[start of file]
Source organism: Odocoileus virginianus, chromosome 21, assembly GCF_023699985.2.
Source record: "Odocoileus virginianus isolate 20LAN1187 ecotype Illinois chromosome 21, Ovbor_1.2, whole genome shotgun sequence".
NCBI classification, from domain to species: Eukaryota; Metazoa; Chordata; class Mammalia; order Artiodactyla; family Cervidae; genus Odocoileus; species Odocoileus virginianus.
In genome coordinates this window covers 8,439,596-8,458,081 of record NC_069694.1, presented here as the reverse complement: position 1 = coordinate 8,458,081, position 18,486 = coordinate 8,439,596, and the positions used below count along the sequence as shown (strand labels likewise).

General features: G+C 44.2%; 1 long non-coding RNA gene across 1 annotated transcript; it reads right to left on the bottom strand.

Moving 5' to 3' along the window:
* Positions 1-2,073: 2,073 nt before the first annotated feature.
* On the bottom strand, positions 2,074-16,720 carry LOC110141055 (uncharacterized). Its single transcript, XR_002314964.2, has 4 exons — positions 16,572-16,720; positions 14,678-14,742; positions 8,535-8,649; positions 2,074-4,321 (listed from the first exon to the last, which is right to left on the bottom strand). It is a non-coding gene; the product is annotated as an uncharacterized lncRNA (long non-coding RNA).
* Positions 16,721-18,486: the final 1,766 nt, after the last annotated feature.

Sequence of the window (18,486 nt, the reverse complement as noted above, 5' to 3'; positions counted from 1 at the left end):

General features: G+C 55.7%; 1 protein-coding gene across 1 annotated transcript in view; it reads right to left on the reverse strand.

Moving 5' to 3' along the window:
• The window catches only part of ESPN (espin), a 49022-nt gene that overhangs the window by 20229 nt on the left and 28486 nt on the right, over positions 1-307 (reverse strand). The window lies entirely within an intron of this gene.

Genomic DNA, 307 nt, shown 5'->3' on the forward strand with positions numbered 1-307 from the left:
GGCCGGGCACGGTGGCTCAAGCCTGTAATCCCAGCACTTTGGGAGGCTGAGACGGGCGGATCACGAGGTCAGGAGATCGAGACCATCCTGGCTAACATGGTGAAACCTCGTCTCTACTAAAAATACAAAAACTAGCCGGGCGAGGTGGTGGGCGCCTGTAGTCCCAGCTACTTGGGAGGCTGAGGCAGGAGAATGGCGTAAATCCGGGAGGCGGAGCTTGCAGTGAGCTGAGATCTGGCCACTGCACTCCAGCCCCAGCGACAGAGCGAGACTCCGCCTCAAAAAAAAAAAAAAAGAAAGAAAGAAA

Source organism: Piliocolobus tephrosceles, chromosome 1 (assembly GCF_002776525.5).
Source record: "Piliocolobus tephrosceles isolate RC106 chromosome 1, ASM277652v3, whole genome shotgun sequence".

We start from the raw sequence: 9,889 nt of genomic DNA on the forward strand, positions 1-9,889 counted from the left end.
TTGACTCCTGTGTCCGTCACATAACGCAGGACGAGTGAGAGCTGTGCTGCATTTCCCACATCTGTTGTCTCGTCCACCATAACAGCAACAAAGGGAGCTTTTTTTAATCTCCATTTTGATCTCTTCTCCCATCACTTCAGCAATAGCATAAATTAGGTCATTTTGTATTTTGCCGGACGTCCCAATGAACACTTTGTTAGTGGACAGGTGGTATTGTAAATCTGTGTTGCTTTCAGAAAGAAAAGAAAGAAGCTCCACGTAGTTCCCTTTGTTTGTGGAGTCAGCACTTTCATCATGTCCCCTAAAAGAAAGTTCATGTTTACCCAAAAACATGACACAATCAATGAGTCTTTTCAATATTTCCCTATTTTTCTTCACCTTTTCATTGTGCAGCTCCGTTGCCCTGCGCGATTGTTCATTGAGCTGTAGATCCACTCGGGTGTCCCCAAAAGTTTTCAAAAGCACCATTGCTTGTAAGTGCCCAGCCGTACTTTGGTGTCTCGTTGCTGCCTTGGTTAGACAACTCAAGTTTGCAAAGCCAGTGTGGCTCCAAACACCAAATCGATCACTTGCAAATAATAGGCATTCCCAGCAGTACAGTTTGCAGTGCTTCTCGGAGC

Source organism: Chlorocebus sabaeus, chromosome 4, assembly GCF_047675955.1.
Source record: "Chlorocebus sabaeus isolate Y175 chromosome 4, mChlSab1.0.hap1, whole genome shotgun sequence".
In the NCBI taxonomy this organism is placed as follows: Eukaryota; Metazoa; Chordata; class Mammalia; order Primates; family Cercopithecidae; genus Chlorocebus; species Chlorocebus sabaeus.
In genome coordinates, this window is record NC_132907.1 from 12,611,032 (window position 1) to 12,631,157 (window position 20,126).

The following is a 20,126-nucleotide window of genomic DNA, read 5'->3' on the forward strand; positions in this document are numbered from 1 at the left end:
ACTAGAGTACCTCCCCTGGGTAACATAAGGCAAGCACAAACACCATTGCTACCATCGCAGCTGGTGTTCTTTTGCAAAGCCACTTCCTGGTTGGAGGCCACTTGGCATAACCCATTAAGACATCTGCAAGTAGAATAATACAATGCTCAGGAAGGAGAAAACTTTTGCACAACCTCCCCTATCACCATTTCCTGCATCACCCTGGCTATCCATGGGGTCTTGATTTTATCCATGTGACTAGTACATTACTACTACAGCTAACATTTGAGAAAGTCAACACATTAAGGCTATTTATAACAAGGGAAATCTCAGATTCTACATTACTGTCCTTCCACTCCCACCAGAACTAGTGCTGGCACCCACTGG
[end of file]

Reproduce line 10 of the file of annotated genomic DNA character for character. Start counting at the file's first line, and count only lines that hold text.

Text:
Sequence of the window (18,486 nt, the reverse complement as noted above, 5' to 3'; positions counted from 1 at the left end):